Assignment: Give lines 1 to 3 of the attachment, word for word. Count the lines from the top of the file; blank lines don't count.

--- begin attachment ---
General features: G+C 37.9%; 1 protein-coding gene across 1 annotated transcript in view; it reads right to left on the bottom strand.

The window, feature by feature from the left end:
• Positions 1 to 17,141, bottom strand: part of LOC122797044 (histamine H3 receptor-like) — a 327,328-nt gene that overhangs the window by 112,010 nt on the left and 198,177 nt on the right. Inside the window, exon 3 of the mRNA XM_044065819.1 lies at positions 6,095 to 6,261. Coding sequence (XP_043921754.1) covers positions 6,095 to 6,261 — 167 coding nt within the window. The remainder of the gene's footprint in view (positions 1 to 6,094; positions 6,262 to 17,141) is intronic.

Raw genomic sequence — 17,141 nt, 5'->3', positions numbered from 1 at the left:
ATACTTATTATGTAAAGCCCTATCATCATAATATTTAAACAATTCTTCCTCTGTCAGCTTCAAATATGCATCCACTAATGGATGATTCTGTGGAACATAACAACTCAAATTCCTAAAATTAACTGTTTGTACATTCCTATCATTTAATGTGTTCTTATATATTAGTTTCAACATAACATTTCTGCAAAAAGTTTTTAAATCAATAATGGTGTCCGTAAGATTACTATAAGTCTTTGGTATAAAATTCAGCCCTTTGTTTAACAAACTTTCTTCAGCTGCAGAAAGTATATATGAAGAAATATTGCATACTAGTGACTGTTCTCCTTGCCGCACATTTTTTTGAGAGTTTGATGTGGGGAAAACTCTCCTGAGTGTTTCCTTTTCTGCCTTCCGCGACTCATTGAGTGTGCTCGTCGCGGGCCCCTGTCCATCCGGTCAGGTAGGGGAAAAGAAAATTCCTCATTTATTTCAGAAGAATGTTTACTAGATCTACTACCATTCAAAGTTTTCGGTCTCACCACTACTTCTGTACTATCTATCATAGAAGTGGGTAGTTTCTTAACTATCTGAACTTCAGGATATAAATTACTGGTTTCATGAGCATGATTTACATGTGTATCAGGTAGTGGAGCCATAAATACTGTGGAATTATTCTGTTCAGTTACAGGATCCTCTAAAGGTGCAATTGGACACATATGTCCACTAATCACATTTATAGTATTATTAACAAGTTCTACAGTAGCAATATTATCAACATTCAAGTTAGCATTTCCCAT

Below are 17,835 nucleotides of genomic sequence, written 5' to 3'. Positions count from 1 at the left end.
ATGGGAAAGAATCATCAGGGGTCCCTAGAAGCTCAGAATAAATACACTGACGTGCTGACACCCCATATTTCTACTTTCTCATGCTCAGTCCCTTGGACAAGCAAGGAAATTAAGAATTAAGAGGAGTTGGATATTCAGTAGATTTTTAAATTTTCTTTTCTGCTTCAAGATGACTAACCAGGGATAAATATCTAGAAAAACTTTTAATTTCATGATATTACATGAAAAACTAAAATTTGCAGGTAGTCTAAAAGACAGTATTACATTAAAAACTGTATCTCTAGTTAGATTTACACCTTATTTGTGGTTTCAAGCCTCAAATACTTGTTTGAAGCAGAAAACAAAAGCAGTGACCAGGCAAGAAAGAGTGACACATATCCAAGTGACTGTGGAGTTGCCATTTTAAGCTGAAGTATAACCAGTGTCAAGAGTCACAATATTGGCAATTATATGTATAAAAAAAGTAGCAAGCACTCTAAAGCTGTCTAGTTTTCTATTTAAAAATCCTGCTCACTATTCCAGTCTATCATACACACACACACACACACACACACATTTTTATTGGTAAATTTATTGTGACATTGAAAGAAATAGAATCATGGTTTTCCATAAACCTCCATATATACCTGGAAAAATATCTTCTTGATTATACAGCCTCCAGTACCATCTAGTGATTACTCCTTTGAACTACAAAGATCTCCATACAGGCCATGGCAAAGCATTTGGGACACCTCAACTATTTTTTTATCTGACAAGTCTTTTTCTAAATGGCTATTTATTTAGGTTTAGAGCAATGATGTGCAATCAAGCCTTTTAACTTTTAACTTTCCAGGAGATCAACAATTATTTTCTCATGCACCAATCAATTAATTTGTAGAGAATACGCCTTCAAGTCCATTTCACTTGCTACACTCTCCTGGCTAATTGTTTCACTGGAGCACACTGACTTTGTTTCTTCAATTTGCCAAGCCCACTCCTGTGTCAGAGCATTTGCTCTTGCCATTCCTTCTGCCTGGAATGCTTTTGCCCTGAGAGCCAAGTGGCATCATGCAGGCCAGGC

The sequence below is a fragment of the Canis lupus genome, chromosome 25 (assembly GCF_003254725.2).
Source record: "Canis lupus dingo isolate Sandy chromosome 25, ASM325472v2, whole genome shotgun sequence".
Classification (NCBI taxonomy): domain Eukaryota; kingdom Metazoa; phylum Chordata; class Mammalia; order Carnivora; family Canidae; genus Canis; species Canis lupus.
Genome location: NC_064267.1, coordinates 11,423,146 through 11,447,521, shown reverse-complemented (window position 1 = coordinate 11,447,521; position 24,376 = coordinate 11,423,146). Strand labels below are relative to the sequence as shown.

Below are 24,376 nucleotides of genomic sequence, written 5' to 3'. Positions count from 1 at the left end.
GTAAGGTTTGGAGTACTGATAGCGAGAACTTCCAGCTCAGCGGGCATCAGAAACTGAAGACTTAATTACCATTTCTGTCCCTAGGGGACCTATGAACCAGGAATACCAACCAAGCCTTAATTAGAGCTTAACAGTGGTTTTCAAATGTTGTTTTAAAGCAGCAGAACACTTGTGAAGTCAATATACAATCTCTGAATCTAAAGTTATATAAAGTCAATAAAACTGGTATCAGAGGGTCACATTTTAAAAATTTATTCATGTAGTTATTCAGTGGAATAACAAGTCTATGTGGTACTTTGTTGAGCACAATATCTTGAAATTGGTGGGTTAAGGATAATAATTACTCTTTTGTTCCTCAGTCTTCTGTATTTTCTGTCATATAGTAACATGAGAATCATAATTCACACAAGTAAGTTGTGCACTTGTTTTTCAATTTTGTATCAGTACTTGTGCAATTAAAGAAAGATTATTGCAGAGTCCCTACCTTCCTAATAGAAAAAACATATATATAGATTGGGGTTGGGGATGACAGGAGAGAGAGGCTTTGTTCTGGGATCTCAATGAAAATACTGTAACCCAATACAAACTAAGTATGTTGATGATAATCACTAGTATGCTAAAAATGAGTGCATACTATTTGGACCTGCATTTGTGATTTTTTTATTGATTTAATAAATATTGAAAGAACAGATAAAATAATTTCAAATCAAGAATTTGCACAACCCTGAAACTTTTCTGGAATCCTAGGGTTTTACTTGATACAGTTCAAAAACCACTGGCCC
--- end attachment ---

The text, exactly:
General features: G+C 37.9%; 1 protein-coding gene across 1 annotated transcript in view; it reads right to left on the bottom strand.

The window, feature by feature from the left end:
• Positions 1 to 17,141, bottom strand: part of LOC122797044 (histamine H3 receptor-like) — a 327,328-nt gene that overhangs the window by 112,010 nt on the left and 198,177 nt on the right. Inside the window, exon 3 of the mRNA XM_044065819.1 lies at positions 6,095 to 6,261. Coding sequence (XP_043921754.1) covers positions 6,095 to 6,261 — 167 coding nt within the window. The remainder of the gene's footprint in view (positions 1 to 6,094; positions 6,262 to 17,141) is intronic.